qml.classical_shadow

classical_shadow(wires, seed=None, seed_recipes=True)[source]

The classical shadow measurement protocol.

The protocol is described in detail in the paper Predicting Many Properties of a Quantum System from Very Few Measurements. This measurement process returns the randomized Pauli measurements (the recipes) that are performed for each qubit and snapshot as an integer:

  • 0 for Pauli X,

  • 1 for Pauli Y, and

  • 2 for Pauli Z.

It also returns the measurement results (the bits); 0 if the 1 eigenvalue is sampled, and 1 if the -1 eigenvalue is sampled.

The device shots are used to specify the number of snapshots. If T is the number of shots and n is the number of qubits, then both the measured bits and the Pauli measurements have shape (T, n).

Parameters
  • wires (Sequence[int]) – the wires to perform Pauli measurements on

  • seed (Union[None, int]) – Seed used to randomly sample Pauli measurements during the classical shadows protocol. If None, a random seed will be generated. If a tape with a classical_shadow measurement is copied, the seed will also be copied. Different seeds are still generated for different constructed tapes.

Returns

measurement process instance

Return type

ClassicalShadowMP

Example

Consider the following QNode that prepares a Bell state and performs a classical shadow measurement:

dev = qml.device("default.qubit", wires=2, shots=5)

@qml.qnode(dev)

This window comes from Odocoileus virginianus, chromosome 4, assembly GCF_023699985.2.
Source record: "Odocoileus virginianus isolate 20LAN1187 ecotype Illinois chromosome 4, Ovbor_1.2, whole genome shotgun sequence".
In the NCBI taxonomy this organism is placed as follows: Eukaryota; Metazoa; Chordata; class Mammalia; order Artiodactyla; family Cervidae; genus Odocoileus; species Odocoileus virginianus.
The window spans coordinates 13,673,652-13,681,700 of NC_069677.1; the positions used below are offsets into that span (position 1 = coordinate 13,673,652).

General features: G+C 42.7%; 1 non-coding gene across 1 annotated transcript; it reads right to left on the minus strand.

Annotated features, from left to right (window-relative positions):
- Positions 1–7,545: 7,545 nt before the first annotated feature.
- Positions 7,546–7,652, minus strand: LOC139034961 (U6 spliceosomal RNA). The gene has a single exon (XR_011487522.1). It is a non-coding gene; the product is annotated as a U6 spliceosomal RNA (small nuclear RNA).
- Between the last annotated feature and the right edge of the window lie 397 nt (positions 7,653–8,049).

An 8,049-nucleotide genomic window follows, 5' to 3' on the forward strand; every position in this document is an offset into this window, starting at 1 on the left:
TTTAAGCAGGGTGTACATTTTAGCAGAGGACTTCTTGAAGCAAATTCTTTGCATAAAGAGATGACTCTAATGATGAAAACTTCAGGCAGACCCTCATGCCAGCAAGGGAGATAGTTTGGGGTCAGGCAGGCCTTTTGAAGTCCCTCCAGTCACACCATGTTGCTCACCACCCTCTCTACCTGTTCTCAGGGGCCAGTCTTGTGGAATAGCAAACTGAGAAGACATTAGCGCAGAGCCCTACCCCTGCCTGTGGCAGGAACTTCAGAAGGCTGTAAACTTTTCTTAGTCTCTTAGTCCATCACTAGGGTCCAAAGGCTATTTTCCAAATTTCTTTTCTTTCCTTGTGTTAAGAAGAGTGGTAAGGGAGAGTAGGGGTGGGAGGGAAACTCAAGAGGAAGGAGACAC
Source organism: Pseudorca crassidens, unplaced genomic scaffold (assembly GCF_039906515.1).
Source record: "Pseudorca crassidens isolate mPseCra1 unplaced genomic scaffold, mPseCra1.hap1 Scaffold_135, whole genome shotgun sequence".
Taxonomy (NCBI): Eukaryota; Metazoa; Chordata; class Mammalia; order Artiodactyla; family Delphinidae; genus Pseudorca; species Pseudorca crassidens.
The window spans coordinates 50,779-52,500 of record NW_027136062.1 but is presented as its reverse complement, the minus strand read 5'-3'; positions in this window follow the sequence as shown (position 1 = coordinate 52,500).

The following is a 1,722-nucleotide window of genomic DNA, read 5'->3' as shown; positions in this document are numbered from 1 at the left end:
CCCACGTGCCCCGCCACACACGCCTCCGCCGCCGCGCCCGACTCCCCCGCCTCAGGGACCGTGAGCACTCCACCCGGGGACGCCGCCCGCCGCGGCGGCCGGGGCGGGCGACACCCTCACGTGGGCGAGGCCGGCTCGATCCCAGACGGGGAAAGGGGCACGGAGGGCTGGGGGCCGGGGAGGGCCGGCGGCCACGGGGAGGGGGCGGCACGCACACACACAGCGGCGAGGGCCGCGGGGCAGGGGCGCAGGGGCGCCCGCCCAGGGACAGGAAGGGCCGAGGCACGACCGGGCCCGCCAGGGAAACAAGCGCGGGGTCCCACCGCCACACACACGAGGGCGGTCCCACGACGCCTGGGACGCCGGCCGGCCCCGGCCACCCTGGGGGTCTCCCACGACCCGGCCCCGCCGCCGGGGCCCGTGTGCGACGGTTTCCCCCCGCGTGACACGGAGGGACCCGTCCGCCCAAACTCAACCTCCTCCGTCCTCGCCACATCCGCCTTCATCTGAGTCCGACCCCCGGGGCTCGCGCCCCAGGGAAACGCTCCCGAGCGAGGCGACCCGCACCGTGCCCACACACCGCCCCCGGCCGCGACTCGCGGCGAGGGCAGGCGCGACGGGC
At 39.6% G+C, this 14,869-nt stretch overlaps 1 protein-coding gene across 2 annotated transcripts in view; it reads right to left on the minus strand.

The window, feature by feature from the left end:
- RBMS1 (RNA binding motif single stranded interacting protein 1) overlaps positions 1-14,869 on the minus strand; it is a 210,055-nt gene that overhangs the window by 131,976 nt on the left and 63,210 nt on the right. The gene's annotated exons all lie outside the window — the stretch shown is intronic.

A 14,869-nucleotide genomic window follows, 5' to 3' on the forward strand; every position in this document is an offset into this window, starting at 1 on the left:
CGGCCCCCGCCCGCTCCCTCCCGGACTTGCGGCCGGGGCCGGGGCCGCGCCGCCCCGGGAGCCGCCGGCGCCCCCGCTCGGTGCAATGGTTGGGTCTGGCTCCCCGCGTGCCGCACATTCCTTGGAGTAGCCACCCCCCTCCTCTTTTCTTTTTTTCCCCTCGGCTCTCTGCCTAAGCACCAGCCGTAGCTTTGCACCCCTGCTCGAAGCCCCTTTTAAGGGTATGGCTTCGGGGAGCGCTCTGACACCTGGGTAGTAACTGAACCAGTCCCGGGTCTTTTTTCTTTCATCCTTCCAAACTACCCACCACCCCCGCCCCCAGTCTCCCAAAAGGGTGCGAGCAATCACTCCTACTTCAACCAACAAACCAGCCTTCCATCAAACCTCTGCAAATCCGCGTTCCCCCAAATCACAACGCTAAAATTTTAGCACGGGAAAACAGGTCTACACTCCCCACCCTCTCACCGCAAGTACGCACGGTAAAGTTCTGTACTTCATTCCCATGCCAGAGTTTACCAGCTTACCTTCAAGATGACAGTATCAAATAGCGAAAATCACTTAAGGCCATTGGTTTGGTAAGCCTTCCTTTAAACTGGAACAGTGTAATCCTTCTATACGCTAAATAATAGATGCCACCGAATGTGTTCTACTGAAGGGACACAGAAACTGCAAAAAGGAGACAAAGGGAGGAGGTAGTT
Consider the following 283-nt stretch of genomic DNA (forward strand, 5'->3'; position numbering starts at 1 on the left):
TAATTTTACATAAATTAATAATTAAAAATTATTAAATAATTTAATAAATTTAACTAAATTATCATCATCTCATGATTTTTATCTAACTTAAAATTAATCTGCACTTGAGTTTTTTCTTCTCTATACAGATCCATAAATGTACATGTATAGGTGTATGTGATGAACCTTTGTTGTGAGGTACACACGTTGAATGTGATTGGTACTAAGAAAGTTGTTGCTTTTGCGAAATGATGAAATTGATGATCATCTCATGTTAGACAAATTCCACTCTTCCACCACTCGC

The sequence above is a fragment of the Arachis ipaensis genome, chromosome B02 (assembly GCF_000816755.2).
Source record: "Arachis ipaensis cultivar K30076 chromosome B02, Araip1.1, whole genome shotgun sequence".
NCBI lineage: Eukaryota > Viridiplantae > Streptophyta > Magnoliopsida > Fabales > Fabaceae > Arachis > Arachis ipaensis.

def circuit():
    qml.Hadamard(wires=0)
    qml.CNOT(wires=[0, 1])
    return qml.classical_shadow(wires=[0, 1])

Executing this QNode produces the sampled bits and the Pauli measurements used:

>>> bits, recipes = circuit()
>>> bits
tensor([[0, 0],
        [1, 0],
        [1, 0],
        [0, 0],
        [0, 1]], dtype=uint8, requires_grad=True)
>>> recipes
tensor([[2, 2],
        [0, 2],
        [1, 0],
        [0, 2],
        [0, 2]], dtype=uint8, requires_grad=True)

Consider again the QNode in the above example. Since the Pauli observables are randomly sampled, executing this QNode again would produce different bits and Pauli recipes:

>>> bits, recipes = circuit()
>>> bits
tensor([[0, 1],
        [0, 1],
        [0, 0],
        [0, 1],
        [1, 1]], dtype=uint8, requires_grad=True)
>>> recipes
tensor([[1, 0],
        [2, 1],
        [2, 2],
        [1, 0],
        [0, 0]], dtype=uint8, requires_grad=True)

To use the same Pauli recipes for different executions, the QuantumTape interface should be used instead:

dev = qml.device("default.qubit", wires=2, shots=5)

with qml.tape.QuantumTape() as tape:
    qml.Hadamard(wires=0)
    qml.CNOT(wires=[0, 1])
    qml.classical_shadow(wires=[0, 1])
>>> bits1, recipes1 = qml.execute([tape], device=dev, gradient_fn=None)[0][0]
>>> bits2, recipes2 = qml.execute([tape], device=dev, gradient_fn=None)[0][0]
>>> np.all(recipes1 == recipes2)
True
>>> np.all(bits1 == bits2)
False

If using different Pauli recipes is desired for the QuantumTape interface, the seed_recipes flag should be explicitly set to False:

dev = qml.device("default.qubit", wires=2, shots=5)

with qml.tape.QuantumTape() as tape:
    qml.Hadamard(wires=0)
    qml.CNOT(wires=[0, 1])
    qml.classical_shadow(wires=[0, 1], seed_recipes=False)
>>> bits1, recipes1 = qml.execute([tape], device=dev, gradient_fn=None)[0][0]
>>> bits2, recipes2 = qml.execute([tape], device=dev, gradient_fn=None)[0][0]
>>> np.all(recipes1 == recipes2)
False
>>> np.all(bits1 == bits2)
False